FTTC stands for Fibre to the Cabinet. It describes the use of fibre-optic cables that lead from the exchange to the cabinet. The referred cabinet are those green boxes that you may see on your road or placed around your residential area.
A lot of companies use this current existing method of networking as it is what was originally installed when mass connection was rolled out. It is the foundation of connecting the nation through voice transmissions and phone calls.
See below a visual infographic explaining an FTTC connection from the exchange to your home:
What is the current setup
Currently, 90% of UK residents have access to an FTTC connection, meaning that they can receive some form of broadband (albeit a slow one).
FTTC is the first part of the network that results in your house being connected and it is currently what the majority of networks are made up of. The second part of the network is comprised of copper network cables, which was the preferred method of transmitting telecommunications.
Copper cables are an excellent method of voice transmission, but unfortunately, they are no longer tailored to keep up with the evolving digital landscape. The speeds they transmit simply can’t match the demands we need, especially given the recent shift in use of digital technology at home.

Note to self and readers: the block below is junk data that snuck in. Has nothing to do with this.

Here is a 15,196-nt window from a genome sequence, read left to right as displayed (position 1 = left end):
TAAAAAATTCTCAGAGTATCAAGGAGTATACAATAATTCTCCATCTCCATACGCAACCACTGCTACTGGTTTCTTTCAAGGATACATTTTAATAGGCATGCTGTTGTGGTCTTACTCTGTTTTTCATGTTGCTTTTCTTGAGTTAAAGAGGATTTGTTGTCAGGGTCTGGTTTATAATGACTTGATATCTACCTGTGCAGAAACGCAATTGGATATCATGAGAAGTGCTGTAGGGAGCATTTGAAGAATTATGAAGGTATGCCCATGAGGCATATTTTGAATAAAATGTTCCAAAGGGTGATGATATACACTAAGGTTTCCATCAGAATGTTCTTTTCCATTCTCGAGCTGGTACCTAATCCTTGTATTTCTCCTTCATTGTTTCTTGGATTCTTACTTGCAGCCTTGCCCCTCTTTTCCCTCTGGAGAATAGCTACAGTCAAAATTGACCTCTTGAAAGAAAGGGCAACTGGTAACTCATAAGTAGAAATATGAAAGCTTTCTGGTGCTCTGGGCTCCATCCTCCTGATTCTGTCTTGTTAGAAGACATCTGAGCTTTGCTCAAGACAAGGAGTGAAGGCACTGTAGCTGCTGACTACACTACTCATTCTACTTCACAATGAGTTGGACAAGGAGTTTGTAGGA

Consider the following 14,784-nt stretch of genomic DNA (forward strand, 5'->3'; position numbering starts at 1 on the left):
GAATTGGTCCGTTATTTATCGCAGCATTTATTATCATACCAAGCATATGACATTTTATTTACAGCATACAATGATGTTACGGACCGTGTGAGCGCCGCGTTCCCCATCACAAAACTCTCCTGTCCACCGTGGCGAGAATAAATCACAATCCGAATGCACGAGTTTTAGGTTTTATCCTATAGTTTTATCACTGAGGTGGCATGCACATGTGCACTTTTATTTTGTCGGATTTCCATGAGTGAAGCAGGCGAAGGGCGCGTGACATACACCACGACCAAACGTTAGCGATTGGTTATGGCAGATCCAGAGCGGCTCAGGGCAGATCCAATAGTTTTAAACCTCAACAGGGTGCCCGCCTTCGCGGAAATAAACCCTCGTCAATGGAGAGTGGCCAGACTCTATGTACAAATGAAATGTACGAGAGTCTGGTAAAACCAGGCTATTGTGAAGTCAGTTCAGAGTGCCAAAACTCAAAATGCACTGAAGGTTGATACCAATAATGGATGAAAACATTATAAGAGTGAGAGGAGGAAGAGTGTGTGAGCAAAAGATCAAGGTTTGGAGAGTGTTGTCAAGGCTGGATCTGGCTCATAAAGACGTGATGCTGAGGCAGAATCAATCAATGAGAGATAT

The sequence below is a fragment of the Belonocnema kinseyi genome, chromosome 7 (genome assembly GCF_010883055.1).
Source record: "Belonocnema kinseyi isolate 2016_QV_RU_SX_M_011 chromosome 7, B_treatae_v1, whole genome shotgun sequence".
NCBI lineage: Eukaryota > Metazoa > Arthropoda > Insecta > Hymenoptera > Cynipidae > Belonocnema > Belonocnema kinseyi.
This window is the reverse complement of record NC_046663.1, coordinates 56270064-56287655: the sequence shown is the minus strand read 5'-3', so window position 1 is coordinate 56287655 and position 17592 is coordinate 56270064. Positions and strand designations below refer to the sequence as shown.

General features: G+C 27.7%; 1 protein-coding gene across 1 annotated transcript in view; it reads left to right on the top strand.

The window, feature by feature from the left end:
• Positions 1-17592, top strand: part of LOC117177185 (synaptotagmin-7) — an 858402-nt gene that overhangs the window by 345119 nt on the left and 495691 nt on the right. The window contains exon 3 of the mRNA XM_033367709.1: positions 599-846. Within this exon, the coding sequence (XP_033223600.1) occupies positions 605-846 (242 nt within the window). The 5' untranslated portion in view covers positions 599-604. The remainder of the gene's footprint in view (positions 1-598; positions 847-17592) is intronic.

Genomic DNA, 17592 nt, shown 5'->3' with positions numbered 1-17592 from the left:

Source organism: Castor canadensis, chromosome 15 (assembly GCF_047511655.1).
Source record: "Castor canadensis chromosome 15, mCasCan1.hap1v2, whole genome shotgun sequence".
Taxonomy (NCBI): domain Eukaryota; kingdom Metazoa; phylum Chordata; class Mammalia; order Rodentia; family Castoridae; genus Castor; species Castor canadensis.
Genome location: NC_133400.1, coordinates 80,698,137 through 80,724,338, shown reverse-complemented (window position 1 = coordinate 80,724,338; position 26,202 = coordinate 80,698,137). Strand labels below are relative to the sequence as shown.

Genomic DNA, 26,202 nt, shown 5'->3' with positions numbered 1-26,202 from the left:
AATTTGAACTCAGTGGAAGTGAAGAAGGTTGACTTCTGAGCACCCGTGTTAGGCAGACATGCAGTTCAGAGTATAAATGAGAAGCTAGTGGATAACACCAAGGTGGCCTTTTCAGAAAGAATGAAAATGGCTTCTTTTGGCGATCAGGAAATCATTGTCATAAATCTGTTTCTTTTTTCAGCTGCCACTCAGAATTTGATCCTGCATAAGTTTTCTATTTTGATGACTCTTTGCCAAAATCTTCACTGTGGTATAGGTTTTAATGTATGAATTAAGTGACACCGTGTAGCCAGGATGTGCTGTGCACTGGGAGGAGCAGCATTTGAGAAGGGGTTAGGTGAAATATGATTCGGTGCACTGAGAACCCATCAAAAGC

FTTC & FTTP Connection
It was a revolutionary rollout when first implemented. However, the fact that in 1998, there were only 9% of households in the UK with access to the internet means that it is time for a shift in our networking technology. This is where FTTP (Fibre to the Premise) comes into play.
The modern digital demand has increased significantly, especially given the COVID-19 pandemic revolutionizing the way we work, entertain and interact with each other. Having a full fibre connection (both FTTC & FTTP) is now imperative to keep up with our daily digital lives.
If you are interested in learning about the benefits of full fibre broadband, read our blog post to understand more.
If you are interested in upgrading to a faster home broadband through a full fibre connection, check to see if your postcode fits into where we are building. For further questions or queries, please get in touch with our expert team. Additionally, you can email us at email@example.com or call us on 0333 121 0505 and we would be delighted to help where we can.